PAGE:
next up previous contents
Next: 5.1.3 Modeling of Chemically Up: 5.1 Exposure Kinetics Previous: 5.1.1 Absorption in a

5.1.2 Modeling of Conventional Resists

Following the Dill model [74] a typical conventional positive DQN resist consists of four major components, namely a base resin and solvent that both determine the structural properties, a photoactive compound (PAC) that is the light sensitive moiety, and exposure products generated by the reaction of the PAC with the exposing light. For more information about the decomposition of DQN resists see Section 2.6.2. Disregarding any chemical details the absorption coefficient of the photoresist can be written with (5.5) as

$\displaystyle \alpha(\mathbf{x};t) = a_{M}M(\mathbf{x};t) + a_PP(\mathbf{x};t) + a_RR + a_SS.$ (5.6)

Here we have used the following notation: M stands for the PAC, P for the exposure products, R for the resin, and S for the solvents. Because of the stoichiometry of the exposure reaction, the exposure products P(x;t) are related to the PAC M(x;t) by

$\displaystyle P(\mathbf{x};t)=M_0-M(\mathbf{x};t).$ (5.7)

Here M0 denotes the initial PAC concentration. Using this relation the inhomogeneous terms in (5.6) can be separated and the absorption coefficient $ \alpha$(x;t) of the photoresist follows to

$\displaystyle \alpha(\mathbf{x};t) = A m(\mathbf{x};t) + B,$ (5.8)

whereby the lower case letter m(x;t) refers to the absolute PAC concentration M(x;t) normalized by its initial concentration M0, i.e.,

$\displaystyle m(\mathbf{x};t) = M(\mathbf{x};t)/M_0.$ (5.9)

Hence the two constant parameters A and B are easily determined by comparison of (5.8) with (5.6) yielding

$\displaystyle A= (\alpha_M - \alpha_P) M_0 \quad\qquad\text{and}\quad\qquadB = \alpha_PM_0 + \alpha_RR + \alpha_SS.$ (5.10)

The two quantities A and B make up the first two Dill photoresist parameters and are also called the bleachable and non-bleachable absorption coefficient of the photoresist, respectively. This terminology stems from the fact that the relation (5.8) describes the bleaching of the resist. Bleaching implies the decrease of the absorbance $ \alpha$(x;t) during exposure as the PAC decomposes and thus m(x;t) decreases. This phenomenon is of great importance because the resist becomes more transparent and therefore also deeper regions are exposed with sufficiently high light intensity.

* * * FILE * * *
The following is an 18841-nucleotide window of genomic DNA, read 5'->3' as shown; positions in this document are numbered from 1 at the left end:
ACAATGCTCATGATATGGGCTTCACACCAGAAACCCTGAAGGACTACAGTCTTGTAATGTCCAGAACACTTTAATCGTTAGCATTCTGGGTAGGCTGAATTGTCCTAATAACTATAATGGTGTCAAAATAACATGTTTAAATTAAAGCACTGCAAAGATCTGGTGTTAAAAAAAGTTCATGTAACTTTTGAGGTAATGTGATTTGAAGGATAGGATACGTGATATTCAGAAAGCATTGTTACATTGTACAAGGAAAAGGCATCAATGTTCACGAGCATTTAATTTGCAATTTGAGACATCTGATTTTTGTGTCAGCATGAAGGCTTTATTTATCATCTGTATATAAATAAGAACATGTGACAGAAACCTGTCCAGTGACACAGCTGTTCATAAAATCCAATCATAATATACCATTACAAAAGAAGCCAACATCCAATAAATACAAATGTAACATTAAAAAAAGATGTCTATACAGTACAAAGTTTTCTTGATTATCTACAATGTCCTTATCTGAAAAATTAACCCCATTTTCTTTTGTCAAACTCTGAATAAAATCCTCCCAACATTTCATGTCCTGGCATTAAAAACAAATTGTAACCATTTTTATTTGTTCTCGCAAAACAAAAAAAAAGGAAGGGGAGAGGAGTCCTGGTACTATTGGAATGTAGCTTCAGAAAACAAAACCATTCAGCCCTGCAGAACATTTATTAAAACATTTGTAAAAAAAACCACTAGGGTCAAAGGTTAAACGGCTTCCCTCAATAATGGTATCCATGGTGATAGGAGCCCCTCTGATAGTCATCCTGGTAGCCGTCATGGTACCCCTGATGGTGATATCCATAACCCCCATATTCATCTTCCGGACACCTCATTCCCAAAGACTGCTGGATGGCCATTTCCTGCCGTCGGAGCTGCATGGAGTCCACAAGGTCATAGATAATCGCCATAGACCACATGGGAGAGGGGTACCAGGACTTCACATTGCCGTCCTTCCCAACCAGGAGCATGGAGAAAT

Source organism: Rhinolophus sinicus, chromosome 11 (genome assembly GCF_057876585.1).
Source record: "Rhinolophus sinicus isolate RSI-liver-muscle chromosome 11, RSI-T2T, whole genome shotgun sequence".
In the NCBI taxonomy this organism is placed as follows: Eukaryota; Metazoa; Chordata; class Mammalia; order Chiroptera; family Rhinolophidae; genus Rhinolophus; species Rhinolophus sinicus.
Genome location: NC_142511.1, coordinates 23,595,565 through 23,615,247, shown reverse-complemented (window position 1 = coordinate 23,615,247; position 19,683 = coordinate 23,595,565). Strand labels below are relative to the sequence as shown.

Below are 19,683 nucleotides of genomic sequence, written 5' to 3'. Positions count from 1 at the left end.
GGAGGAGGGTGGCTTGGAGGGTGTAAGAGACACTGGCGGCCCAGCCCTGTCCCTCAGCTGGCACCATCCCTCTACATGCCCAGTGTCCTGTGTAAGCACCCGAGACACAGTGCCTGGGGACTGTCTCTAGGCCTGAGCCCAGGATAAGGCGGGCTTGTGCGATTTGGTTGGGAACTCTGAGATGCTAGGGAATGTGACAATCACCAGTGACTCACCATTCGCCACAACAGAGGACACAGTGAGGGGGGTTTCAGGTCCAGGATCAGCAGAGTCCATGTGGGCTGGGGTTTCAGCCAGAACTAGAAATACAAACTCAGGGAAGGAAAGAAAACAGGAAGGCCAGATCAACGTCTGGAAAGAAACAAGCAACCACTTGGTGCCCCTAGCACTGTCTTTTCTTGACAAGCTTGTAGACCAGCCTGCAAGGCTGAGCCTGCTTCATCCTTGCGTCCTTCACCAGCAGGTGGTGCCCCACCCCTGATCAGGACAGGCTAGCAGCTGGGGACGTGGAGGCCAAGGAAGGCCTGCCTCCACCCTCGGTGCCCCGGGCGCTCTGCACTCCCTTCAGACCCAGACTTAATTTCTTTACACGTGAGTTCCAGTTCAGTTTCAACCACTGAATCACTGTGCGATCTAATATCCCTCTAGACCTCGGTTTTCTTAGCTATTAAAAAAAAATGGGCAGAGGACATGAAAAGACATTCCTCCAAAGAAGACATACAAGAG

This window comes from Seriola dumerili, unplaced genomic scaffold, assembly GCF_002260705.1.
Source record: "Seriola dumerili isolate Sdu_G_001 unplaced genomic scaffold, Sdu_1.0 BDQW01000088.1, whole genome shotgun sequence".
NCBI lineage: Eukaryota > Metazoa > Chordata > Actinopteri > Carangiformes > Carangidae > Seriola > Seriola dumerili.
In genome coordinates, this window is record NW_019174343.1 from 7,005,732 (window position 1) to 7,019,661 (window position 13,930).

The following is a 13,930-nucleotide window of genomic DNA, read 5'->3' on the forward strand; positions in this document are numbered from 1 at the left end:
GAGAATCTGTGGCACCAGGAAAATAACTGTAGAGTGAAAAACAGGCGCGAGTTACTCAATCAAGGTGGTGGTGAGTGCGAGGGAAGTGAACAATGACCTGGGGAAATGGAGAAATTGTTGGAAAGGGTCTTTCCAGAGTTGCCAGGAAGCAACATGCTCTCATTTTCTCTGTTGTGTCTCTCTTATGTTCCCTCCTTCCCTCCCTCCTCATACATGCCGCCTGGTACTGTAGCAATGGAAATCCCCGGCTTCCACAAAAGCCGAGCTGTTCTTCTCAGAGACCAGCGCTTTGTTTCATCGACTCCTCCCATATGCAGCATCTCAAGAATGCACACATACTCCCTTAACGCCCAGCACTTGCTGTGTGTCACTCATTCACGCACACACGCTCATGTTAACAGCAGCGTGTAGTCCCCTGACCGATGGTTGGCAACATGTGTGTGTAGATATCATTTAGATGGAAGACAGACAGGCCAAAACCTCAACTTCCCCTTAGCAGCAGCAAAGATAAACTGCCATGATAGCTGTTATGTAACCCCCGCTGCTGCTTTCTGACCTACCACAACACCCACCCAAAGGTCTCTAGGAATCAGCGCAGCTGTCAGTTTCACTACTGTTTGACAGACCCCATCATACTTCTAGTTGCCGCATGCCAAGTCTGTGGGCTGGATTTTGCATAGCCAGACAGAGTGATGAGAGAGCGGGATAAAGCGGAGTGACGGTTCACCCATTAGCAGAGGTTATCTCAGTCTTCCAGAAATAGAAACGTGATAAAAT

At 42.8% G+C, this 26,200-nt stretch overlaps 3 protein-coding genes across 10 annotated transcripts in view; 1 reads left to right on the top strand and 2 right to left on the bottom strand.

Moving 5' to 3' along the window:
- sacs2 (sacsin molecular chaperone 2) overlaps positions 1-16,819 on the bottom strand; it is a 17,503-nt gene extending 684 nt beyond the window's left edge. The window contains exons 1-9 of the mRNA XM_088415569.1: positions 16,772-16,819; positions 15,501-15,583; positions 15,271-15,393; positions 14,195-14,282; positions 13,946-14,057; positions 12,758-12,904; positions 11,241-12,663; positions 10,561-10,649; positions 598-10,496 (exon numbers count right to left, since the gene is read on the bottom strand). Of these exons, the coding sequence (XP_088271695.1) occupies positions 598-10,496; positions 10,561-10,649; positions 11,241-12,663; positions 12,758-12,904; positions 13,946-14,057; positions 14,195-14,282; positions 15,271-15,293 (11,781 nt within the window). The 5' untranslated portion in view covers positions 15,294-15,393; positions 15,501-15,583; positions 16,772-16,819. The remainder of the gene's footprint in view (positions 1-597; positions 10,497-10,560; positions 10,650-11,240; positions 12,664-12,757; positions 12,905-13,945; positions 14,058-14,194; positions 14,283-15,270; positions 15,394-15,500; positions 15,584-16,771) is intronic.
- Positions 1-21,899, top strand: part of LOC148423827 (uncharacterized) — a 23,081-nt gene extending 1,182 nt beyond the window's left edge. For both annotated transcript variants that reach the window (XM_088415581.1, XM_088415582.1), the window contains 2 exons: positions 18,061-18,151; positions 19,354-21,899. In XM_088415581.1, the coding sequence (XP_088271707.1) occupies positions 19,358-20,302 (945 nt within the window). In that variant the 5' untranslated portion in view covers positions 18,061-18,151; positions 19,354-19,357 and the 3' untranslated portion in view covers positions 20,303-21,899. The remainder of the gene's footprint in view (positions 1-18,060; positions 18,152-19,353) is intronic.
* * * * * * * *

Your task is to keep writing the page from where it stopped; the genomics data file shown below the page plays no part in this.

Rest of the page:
What is missing now is the chemical modeling of the absorption process on an atomic level. For that the absorption process can be thought of as photons being absorbed by an atom or molecule causing an outer electron to be promoted to a higher energy state. The light energy thereby absorbed first weakens and finally breaks atomic bonds and thus stimulates the chemical conversion of the PAC M(x;t) into its exposure products P(x;t). Neglecting the intermediate excited state of the molecules and only considering the direct transition from the PAC to the products, i.e.,

$\displaystyle M @>{\;\mathrm{UV}\;}>> P,$ (5.11)

the rate equation for this basic reaction can be derived with the help of simple kinetic theory like the mass action law and writes to

$\displaystyle \frac{\partial m(\mathbf{x};t)}{\partial t} = -C I(\mathbf{x};t) m(\mathbf{x};t).$ (5.12)

Here C is the third Dill parameter of the resist describing the standard exposure rate, and I(x;t) is the absorbed light intensity. The relation simply postulates that the dissolution rate of the PAC is proportional to the absorbed light intensity and the momentarily available amount of the PAC. Most important, it shows the fundamental operation principle of the photoresist. As the absorbed light intensity I(x;t) depends on the aerial image Ii(x, y) that in its turn carries the mask pattern, the image of the mask is stored in a latent image m(x;texp) within the resist determining the chemical state after an exposure of duration texp.

The two relations (5.8) and (5.12) constitute the so-called Dill's `ABC'-model. The three parameters A, B, and C involved can be obtained by graphical analysis of measured data [74] or by fitting numerical simulation results to an entirely experimental curve [136,137,138]. Values can be found in the literature; however, every new resist has to be analyzed separately and the extracted values are kept strictly confidential by any IC manufacturer.

next up previous contents
Next: 5.1.3 Modeling of Chemically Up: 5.1 Exposure Kinetics Previous: 5.1.1 Absorption in a
Heinrich Kirchauer, Institute for Microelectronics, TU Vienna